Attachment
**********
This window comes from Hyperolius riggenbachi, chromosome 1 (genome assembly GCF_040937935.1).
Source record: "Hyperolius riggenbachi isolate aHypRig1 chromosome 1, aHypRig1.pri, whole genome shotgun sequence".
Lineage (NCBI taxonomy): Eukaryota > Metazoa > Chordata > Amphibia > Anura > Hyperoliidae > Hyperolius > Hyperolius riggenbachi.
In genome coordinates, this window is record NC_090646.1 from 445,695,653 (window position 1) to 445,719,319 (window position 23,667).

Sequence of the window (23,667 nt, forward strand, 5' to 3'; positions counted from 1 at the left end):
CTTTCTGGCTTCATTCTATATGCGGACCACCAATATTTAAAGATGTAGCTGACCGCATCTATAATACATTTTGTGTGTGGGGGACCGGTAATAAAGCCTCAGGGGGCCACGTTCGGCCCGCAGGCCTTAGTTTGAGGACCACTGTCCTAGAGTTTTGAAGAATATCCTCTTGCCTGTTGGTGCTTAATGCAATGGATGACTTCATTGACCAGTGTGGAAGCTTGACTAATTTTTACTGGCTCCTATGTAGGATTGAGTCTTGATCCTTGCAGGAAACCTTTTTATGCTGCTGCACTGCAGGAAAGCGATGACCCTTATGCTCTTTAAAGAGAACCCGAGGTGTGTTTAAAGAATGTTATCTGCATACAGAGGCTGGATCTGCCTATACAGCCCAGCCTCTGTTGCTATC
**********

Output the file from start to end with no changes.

This window comes from Hyperolius riggenbachi, chromosome 1 (genome assembly GCF_040937935.1).
Source record: "Hyperolius riggenbachi isolate aHypRig1 chromosome 1, aHypRig1.pri, whole genome shotgun sequence".
Lineage (NCBI taxonomy): Eukaryota > Metazoa > Chordata > Amphibia > Anura > Hyperoliidae > Hyperolius > Hyperolius riggenbachi.
In genome coordinates, this window is record NC_090646.1 from 445,695,653 (window position 1) to 445,719,319 (window position 23,667).

Sequence of the window (23,667 nt, forward strand, 5' to 3'; positions counted from 1 at the left end):
CTTTCTGGCTTCATTCTATATGCGGACCACCAATATTTAAAGATGTAGCTGACCGCATCTATAATACATTTTGTGTGTGGGGGACCGGTAATAAAGCCTCAGGGGGCCACGTTCGGCCCGCAGGCCTTAGTTTGAGGACCACTGTCCTAGAGTTTTGAAGAATATCCTCTTGCCTGTTGGTGCTTAATGCAATGGATGACTTCATTGACCAGTGTGGAAGCTTGACTAATTTTTACTGGCTCCTATGTAGGATTGAGTCTTGATCCTTGCAGGAAACCTTTTTATGCTGCTGCACTGCAGGAAAGCGATGACCCTTATGCTCTTTAAAGAGAACCCGAGGTGTGTTTAAAGAATGTTATCTGCATACAGAGGCTGGATCTGCCTATACAGCCCAGCCTCTGTTGCTATC